“By 2021 there will be no dog meat restaurants in the city centre” is the message from the Vietnamese capital, Hanoi barely 24 hours after urging citizens to stop eating dogs and cats.
The director of the city’s Department of Animal Health, Nguyen Ngoc Son, told Lao Dong Newspaper on Wednesday (September 12), “Following a direction from the city’s People’s Committee that called on residents to ease off eating dog meat, we are building a plan to gradually phase out the slaughtering and trading of dog meat. By 2021 there will be no dog meat restaurants in the city centre”
Photo Credit: Soi Dog Foundation
The People’s Committee had asked city residents the previous day to stop eating dog and cat meat, and urged local district authorities to launch campaigns to warn people about the risks of contracting diseases, including potentially deadly rabies and leptospirosis, from eating dog and cat meat.
The committee also said that the slaughter and sale of dogs and cats for their meat had damaged the image of Hanoi.
Mr Son told Lao Dong Newspaper that Hanoi now has 1,013 restaurants selling dog and cat meat. The exact number of dogs and cats eaten throughout Vietnam is not known precisely but is estimated to be around five million animals a year.
The Thailand-based Soi Dog Foundation, which has been working with the Hanoi People’s Committee to steer them towards ending the dog meat trade, was surprised and delighted by the announcement.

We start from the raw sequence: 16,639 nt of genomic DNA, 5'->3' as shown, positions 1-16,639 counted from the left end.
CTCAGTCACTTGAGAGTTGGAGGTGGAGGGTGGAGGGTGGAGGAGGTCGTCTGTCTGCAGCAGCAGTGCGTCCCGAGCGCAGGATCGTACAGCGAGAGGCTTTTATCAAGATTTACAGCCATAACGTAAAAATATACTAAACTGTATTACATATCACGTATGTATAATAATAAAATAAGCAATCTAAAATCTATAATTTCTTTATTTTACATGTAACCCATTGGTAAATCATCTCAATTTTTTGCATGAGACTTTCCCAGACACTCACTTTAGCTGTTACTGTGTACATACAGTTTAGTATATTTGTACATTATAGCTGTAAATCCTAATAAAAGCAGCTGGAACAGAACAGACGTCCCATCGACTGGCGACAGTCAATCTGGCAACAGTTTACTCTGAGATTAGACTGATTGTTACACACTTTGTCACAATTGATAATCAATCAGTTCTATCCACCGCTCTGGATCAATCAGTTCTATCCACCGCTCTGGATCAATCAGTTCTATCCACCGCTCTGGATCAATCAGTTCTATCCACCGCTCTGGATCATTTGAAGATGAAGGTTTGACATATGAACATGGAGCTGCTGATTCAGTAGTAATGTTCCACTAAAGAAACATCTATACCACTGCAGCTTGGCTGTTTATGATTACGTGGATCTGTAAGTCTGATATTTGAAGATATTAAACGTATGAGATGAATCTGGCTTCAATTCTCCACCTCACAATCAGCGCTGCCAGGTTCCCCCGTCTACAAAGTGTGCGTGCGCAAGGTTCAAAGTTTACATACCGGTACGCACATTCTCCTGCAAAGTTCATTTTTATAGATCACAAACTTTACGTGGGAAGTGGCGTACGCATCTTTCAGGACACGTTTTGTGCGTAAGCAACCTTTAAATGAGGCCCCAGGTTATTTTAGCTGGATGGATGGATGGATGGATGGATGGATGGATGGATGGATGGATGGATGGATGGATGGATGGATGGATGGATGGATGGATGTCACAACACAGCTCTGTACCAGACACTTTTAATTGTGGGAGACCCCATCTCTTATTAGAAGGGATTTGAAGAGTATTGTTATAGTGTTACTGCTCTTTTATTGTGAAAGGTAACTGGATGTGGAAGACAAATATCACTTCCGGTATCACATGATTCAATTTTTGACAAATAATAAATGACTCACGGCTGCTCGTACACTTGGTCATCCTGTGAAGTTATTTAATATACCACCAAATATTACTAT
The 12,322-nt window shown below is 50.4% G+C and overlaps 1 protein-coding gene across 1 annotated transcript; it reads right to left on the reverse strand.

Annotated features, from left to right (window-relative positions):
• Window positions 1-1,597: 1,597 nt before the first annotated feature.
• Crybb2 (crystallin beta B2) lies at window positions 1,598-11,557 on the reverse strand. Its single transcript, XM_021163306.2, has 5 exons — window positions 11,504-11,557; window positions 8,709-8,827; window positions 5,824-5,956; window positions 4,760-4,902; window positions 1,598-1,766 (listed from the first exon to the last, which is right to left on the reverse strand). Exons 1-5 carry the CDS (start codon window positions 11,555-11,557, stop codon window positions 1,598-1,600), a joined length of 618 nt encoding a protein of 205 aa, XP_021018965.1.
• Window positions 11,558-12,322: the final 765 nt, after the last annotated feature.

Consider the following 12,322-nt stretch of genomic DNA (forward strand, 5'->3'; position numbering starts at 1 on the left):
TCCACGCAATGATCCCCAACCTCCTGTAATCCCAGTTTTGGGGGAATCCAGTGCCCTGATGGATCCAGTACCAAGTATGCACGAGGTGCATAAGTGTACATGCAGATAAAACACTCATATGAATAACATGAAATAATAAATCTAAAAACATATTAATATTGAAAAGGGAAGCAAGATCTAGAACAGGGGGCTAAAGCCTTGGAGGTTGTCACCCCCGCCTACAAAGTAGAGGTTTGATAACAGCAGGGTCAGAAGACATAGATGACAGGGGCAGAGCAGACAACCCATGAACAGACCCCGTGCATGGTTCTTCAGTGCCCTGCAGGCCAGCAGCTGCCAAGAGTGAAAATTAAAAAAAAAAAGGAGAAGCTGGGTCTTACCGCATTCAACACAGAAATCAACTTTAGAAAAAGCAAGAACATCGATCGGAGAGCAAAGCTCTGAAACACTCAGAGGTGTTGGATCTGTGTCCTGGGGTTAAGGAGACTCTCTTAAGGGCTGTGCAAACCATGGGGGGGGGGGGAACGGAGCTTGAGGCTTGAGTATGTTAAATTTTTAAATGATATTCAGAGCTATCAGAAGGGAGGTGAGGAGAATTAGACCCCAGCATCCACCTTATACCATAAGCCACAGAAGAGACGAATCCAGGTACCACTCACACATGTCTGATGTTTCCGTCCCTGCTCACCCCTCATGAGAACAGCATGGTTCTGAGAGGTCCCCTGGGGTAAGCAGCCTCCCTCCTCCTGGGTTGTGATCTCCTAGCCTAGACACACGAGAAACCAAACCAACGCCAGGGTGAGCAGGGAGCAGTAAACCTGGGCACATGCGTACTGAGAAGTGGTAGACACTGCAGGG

The charity’s founder, John Dalley, said, “This is wonderful news. We sincerely hope that, step by step, this planned ban will be spread out across the entire city and will be emulated by other cities in Vietnam.
“There is no place for cruelty in culture. Hanoi is growing into a 21st century city, and practises that belong in the dark ages should be cleared away.”
Soi Dog’s representative in Vietnam, Bao Tran, said, “This is huge news here. It was the biggest story on all news outlets in Vietnam, and seems to be widely supported by people.
“The vital component now is for Hanoi to discuss and create the legal framework for banning the dog and cat meat trade. Soi Dog will be happy to help and guide in any way we can.”
The Soi Dog Foundation was instrumental in tackling the organised smuggling of dogs out of Thailand via Laos to Vietnam. Today that trade has dwindled to a trickle.
Mr Dalley was also a member of the Thai government committee that drafted an anti-cruelty law that came into force in 2014. The law made the eating of dogs and cats in Thailand illegal.